By Shannon McSheffrey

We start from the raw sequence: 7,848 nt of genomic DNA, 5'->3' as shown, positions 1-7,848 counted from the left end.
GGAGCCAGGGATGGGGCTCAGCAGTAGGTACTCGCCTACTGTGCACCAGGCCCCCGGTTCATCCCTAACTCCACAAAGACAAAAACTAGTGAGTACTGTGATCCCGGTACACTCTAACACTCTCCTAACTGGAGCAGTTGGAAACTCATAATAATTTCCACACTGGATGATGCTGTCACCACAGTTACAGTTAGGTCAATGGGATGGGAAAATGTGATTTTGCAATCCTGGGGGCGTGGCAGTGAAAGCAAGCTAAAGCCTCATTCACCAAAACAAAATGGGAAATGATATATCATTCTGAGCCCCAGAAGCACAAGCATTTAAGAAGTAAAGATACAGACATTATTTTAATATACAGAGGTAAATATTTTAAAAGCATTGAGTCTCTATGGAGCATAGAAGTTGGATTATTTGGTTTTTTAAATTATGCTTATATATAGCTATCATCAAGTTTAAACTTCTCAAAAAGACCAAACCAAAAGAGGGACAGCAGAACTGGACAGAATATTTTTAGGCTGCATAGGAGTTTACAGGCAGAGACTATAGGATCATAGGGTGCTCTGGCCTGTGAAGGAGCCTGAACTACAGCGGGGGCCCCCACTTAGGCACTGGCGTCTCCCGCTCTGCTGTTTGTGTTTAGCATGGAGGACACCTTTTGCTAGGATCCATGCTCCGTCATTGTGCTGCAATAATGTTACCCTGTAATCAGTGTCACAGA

Shannon McSheffrey studies the communities of the late medieval English heretics, the Lollards, and presents unexpected conclusions about the precise ways in which gender shaped participation within the movement. While much recent scholarship has contended that heresies offered medieval women opportunities for religious and social expression that they could not find in orthodoxy, Gender and Heresy demonstrates that the Lollard movement provided no such outlet. Within Lollardy, challenges to orthodoxy did not lead to questioning of dominant medieval gender categories. McSheffrey examines the archival and printed sources for the later Lollard communities to analyze the activities, relationships, and beliefs of the individuals who made up these groups. Her study emphasizes how complex interactions between socioeconomic status, gender identities, and religious culture shaped participation in religious movements.